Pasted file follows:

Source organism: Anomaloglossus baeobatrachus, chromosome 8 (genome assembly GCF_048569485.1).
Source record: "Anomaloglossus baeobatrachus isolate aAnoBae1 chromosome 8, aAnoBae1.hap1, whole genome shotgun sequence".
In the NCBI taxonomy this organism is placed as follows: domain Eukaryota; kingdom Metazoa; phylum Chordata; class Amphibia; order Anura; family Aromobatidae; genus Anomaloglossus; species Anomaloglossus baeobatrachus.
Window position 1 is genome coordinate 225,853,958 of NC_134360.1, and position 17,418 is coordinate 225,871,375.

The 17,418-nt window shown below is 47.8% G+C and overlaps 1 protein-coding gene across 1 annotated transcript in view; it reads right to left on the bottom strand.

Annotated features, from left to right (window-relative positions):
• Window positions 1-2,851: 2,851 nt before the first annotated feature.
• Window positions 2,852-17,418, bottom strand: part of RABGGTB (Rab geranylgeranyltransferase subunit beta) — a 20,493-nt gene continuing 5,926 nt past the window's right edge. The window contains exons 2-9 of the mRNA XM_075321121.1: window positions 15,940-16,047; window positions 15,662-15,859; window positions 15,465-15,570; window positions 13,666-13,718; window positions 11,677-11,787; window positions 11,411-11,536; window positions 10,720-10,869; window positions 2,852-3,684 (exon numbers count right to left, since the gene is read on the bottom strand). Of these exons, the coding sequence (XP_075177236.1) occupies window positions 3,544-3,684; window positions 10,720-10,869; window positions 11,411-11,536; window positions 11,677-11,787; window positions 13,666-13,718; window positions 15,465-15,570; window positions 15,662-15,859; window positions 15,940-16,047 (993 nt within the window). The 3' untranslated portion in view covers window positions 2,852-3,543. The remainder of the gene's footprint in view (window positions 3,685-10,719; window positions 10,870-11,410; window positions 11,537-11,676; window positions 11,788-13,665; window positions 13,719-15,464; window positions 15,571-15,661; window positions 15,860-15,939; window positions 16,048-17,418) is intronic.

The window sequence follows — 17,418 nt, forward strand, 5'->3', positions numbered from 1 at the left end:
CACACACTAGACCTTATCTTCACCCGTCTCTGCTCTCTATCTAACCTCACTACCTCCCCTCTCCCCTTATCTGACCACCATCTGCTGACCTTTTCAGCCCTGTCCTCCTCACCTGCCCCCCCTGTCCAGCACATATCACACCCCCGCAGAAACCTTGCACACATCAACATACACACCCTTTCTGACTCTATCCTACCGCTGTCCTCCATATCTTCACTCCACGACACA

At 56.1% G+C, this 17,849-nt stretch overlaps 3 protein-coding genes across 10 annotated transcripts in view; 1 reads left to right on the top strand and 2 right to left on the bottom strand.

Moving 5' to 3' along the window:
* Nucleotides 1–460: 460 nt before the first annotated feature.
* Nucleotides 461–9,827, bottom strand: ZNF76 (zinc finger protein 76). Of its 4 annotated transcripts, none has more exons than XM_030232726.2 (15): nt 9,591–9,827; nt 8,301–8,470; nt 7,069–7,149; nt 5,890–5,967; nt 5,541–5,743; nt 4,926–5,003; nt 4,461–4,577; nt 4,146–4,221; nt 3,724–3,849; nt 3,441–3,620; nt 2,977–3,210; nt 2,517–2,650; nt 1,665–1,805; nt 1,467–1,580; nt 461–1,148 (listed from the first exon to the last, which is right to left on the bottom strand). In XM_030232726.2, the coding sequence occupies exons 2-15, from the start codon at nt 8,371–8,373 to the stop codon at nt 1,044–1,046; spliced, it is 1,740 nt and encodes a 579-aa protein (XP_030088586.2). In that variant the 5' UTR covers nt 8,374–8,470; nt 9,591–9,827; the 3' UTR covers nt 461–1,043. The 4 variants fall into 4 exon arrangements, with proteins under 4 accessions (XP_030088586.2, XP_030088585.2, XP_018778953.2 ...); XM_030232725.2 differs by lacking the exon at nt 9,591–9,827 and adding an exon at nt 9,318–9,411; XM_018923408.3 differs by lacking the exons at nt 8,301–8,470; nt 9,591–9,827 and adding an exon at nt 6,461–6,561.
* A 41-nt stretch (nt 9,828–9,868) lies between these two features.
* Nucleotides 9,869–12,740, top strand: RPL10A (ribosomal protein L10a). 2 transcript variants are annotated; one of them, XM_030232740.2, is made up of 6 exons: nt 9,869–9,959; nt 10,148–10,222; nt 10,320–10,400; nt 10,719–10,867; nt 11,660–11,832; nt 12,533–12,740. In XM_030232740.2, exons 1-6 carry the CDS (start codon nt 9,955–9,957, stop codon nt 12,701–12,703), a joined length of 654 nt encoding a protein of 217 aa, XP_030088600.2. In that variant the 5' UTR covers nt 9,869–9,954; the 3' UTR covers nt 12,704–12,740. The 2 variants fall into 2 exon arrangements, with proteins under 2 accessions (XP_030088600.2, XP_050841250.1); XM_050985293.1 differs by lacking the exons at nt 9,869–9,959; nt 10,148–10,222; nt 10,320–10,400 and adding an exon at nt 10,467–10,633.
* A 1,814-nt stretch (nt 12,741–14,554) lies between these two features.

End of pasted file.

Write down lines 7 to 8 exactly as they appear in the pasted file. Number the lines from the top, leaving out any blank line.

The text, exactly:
• Window positions 1-2,851: 2,851 nt before the first annotated feature.
• Window positions 2,852-17,418, bottom strand: part of RABGGTB (Rab geranylgeranyltransferase subunit beta) — a 20,493-nt gene continuing 5,926 nt past the window's right edge. The window contains exons 2-9 of the mRNA XM_075321121.1: window positions 15,940-16,047; window positions 15,662-15,859; window positions 15,465-15,570; window positions 13,666-13,718; window positions 11,677-11,787; window positions 11,411-11,536; window positions 10,720-10,869; window positions 2,852-3,684 (exon numbers count right to left, since the gene is read on the bottom strand). Of these exons, the coding sequence (XP_075177236.1) occupies window positions 3,544-3,684; window positions 10,720-10,869; window positions 11,411-11,536; window positions 11,677-11,787; window positions 13,666-13,718; window positions 15,465-15,570; window positions 15,662-15,859; window positions 15,940-16,047 (993 nt within the window). The 3' untranslated portion in view covers window positions 2,852-3,543. The remainder of the gene's footprint in view (window positions 3,685-10,719; window positions 10,870-11,410; window positions 11,537-11,676; window positions 11,788-13,665; window positions 13,719-15,464; window positions 15,571-15,661; window positions 15,860-15,939; window positions 16,048-17,418) is intronic.